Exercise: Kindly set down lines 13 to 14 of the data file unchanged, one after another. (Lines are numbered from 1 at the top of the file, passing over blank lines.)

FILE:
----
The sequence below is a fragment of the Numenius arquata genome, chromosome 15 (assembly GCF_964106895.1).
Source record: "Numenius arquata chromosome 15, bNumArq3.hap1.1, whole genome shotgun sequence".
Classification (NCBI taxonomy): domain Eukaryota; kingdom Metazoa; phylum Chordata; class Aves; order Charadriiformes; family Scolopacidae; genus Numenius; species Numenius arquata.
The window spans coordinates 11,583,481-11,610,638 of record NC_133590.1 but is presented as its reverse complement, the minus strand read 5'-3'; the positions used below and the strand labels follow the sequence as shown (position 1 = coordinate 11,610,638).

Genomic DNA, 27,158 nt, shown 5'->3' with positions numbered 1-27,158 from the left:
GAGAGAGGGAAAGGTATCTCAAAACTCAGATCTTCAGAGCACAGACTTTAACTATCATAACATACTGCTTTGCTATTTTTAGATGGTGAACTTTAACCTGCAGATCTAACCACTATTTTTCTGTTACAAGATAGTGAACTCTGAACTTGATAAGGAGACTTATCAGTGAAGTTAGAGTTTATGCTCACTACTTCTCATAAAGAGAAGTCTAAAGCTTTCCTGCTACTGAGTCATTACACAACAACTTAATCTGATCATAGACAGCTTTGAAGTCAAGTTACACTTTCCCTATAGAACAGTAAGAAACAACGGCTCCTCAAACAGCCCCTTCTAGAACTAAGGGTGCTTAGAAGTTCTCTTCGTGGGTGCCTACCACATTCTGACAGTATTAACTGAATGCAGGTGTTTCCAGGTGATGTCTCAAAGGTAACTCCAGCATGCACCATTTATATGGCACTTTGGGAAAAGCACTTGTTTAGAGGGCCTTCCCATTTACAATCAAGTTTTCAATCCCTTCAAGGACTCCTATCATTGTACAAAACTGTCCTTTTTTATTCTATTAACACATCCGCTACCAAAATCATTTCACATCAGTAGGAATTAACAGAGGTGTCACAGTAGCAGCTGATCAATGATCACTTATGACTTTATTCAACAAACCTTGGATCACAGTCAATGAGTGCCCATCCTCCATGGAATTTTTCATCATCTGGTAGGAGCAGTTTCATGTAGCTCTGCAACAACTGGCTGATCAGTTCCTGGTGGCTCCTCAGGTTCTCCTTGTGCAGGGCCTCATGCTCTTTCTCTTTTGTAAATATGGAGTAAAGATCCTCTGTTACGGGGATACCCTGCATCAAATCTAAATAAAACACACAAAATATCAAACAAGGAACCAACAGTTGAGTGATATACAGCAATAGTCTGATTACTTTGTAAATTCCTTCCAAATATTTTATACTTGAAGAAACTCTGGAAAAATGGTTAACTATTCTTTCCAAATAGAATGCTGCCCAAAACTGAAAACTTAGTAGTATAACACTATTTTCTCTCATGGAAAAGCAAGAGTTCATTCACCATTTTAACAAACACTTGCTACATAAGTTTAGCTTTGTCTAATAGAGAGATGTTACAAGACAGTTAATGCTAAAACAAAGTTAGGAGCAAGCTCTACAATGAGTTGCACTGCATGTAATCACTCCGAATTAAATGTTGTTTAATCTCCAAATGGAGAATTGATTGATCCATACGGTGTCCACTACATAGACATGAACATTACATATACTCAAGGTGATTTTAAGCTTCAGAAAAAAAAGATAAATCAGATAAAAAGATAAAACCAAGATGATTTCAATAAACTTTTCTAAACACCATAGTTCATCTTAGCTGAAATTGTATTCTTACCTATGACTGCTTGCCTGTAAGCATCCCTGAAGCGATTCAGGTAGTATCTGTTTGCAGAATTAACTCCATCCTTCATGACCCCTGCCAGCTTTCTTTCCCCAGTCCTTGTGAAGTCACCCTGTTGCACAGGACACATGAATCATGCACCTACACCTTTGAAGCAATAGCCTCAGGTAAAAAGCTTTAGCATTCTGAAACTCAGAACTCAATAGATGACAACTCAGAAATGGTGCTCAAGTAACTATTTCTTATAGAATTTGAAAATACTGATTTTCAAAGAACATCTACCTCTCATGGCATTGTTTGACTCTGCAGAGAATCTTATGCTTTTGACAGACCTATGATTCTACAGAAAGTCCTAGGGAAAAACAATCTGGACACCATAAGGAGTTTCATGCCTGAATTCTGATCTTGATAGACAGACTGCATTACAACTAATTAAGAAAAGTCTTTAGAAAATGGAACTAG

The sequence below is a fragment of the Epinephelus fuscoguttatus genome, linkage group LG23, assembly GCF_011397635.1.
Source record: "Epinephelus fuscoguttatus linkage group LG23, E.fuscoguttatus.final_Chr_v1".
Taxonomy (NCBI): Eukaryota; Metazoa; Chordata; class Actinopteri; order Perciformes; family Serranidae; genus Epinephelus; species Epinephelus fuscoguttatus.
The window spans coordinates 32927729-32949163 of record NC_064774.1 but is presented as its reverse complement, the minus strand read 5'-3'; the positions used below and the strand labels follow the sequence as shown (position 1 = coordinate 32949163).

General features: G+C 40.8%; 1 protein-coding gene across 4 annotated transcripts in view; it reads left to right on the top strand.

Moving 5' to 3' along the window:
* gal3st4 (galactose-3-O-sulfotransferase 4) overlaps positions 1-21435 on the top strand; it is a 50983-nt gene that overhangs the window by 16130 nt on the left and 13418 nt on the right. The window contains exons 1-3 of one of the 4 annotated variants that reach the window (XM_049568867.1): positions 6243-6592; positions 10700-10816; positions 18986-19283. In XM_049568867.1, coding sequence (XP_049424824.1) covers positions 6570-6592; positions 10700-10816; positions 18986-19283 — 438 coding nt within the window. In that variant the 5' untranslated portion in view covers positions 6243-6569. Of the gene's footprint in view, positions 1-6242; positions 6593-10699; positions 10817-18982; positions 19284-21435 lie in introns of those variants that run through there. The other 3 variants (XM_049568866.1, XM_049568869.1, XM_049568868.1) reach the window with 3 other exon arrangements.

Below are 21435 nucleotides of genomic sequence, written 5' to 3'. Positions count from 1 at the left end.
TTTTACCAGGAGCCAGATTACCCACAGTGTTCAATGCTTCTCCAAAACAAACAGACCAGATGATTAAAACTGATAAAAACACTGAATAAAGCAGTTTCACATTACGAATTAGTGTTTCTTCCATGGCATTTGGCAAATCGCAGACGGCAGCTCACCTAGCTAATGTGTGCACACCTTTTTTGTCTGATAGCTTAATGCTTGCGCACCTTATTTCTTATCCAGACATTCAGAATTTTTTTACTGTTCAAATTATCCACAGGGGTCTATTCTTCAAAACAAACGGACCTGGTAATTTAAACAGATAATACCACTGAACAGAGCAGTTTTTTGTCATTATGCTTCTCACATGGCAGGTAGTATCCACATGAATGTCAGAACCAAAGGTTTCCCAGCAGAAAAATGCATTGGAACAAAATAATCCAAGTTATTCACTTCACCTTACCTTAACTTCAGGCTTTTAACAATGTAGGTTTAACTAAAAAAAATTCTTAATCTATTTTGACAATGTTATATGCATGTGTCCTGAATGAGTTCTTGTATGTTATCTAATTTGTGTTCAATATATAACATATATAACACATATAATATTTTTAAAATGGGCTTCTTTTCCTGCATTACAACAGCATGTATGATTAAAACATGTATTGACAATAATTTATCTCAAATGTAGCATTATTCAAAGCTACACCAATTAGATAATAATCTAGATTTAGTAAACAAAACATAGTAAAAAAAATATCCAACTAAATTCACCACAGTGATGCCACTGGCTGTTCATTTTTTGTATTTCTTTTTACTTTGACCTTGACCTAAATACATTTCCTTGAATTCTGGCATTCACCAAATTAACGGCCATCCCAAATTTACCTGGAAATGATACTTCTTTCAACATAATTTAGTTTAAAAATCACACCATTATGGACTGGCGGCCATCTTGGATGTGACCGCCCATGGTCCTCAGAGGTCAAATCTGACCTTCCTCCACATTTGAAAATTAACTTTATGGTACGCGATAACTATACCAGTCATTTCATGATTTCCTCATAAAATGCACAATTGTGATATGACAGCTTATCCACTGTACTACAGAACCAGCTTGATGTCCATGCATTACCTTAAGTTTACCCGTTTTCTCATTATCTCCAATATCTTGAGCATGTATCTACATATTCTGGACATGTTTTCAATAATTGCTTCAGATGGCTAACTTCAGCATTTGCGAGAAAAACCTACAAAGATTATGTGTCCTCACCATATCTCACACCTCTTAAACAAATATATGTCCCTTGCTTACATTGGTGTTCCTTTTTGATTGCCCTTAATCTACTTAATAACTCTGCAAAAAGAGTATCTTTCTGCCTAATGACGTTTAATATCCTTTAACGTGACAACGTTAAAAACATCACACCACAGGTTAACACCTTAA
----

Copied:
* gal3st4 (galactose-3-O-sulfotransferase 4) overlaps positions 1-21435 on the top strand; it is a 50983-nt gene that overhangs the window by 16130 nt on the left and 13418 nt on the right. The window contains exons 1-3 of one of the 4 annotated variants that reach the window (XM_049568867.1): positions 6243-6592; positions 10700-10816; positions 18986-19283. In XM_049568867.1, coding sequence (XP_049424824.1) covers positions 6570-6592; positions 10700-10816; positions 18986-19283 — 438 coding nt within the window. In that variant the 5' untranslated portion in view covers positions 6243-6569. Of the gene's footprint in view, positions 1-6242; positions 6593-10699; positions 10817-18982; positions 19284-21435 lie in introns of those variants that run through there. The other 3 variants (XM_049568866.1, XM_049568869.1, XM_049568868.1) reach the window with 3 other exon arrangements.

Below are 21435 nucleotides of genomic sequence, written 5' to 3'. Positions count from 1 at the left end.